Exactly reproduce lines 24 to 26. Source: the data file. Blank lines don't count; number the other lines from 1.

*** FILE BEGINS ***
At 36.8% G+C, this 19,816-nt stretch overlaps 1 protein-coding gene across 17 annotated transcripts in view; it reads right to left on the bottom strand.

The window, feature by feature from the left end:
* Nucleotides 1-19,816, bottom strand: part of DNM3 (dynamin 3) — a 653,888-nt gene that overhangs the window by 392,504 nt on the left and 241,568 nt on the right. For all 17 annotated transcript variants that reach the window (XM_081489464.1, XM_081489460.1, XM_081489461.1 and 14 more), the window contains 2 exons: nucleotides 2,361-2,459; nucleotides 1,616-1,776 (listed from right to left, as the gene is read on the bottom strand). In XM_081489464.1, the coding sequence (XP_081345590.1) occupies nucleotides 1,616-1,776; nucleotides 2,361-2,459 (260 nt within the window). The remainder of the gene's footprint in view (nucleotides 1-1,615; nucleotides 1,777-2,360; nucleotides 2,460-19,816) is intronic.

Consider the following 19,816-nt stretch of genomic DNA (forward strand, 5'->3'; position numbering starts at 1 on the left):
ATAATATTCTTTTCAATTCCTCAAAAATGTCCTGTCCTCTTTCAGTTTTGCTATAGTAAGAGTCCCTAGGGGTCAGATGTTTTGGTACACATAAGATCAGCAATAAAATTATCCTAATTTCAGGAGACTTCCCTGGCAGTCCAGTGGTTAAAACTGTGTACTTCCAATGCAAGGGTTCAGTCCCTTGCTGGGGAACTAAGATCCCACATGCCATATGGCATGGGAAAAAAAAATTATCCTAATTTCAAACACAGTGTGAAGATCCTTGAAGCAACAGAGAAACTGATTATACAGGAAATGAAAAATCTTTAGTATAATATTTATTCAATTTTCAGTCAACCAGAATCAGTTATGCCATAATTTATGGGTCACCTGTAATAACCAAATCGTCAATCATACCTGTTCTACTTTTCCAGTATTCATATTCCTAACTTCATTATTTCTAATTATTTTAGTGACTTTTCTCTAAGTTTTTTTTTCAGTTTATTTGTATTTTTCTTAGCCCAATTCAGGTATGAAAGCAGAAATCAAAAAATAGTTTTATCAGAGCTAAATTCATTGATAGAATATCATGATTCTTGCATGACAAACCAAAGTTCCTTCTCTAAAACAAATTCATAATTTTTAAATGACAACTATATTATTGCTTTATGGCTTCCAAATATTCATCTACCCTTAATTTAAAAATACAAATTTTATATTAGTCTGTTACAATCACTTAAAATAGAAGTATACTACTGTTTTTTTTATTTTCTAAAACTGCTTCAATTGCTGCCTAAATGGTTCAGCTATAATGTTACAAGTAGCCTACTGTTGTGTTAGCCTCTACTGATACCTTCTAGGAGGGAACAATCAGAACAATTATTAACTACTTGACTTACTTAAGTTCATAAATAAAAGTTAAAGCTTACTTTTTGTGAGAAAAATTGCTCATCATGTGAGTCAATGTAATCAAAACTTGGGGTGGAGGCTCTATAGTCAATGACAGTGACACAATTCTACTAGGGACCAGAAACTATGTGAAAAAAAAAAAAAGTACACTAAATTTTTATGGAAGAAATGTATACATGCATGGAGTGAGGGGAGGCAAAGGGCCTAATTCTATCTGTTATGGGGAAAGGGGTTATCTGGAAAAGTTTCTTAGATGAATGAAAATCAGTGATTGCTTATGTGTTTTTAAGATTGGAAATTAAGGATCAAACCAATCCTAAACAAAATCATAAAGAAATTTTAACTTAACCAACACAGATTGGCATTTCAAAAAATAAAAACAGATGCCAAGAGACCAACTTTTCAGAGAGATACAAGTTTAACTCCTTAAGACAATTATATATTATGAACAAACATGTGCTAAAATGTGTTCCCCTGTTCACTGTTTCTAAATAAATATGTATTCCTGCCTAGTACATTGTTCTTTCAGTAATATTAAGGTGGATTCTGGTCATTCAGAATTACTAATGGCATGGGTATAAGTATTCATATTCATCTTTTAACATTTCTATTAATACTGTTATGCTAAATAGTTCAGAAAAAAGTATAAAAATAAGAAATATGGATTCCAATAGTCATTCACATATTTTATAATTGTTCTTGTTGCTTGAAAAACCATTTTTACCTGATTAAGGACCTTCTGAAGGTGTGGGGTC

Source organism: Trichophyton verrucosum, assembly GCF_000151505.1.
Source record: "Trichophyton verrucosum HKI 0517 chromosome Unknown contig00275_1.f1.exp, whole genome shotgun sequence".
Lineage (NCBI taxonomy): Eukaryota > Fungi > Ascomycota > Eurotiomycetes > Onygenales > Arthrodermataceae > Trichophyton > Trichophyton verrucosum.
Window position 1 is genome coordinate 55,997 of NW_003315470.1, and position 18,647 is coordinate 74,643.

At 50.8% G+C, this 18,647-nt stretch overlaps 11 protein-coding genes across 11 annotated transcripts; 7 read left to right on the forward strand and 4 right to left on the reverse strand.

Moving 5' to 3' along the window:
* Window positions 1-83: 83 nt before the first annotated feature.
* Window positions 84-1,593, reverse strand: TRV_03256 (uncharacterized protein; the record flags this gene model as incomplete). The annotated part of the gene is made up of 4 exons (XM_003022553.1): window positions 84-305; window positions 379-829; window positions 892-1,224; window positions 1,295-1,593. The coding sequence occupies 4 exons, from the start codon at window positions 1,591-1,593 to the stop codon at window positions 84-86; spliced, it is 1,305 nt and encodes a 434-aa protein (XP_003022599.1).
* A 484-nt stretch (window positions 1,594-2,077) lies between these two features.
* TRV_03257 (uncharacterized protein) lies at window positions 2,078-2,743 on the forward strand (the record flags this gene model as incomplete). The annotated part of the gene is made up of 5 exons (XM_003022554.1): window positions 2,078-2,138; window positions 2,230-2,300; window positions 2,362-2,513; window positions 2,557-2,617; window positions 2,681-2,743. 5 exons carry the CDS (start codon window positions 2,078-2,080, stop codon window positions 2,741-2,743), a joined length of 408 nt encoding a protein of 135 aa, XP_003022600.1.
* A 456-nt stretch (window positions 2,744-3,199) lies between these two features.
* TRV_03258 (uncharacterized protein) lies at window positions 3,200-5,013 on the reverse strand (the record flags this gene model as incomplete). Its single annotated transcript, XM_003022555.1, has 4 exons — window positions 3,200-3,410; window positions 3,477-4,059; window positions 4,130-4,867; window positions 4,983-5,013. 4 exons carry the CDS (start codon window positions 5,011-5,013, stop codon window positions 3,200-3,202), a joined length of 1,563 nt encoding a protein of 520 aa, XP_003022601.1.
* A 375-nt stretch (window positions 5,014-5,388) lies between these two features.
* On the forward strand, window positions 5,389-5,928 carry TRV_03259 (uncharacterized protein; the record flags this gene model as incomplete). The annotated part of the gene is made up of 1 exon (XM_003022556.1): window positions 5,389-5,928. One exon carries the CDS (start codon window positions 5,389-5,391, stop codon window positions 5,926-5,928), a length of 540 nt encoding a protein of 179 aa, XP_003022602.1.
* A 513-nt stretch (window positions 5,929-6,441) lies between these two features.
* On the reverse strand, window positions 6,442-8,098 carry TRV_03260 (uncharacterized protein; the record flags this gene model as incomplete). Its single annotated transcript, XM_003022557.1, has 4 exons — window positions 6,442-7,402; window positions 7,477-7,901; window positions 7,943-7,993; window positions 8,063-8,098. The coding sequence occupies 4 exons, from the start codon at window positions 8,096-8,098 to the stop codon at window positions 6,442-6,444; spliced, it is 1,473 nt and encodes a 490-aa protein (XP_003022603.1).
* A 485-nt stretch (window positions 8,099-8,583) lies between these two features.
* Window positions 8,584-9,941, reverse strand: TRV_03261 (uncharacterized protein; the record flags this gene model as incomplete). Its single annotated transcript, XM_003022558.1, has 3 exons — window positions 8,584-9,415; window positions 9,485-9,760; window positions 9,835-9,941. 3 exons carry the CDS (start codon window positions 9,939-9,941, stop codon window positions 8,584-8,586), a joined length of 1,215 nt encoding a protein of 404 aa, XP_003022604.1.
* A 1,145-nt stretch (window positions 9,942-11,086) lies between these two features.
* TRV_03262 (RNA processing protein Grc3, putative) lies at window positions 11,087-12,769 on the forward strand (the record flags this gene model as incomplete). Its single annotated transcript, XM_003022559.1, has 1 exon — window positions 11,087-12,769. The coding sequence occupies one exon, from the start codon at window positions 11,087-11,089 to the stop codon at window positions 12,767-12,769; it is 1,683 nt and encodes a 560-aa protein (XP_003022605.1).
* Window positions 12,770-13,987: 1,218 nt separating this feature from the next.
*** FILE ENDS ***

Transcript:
* A 1,145-nt stretch (window positions 9,942-11,086) lies between these two features.
* TRV_03262 (RNA processing protein Grc3, putative) lies at window positions 11,087-12,769 on the forward strand (the record flags this gene model as incomplete). Its single annotated transcript, XM_003022559.1, has 1 exon — window positions 11,087-12,769. The coding sequence occupies one exon, from the start codon at window positions 11,087-11,089 to the stop codon at window positions 12,767-12,769; it is 1,683 nt and encodes a 560-aa protein (XP_003022605.1).
* Window positions 12,770-13,987: 1,218 nt separating this feature from the next.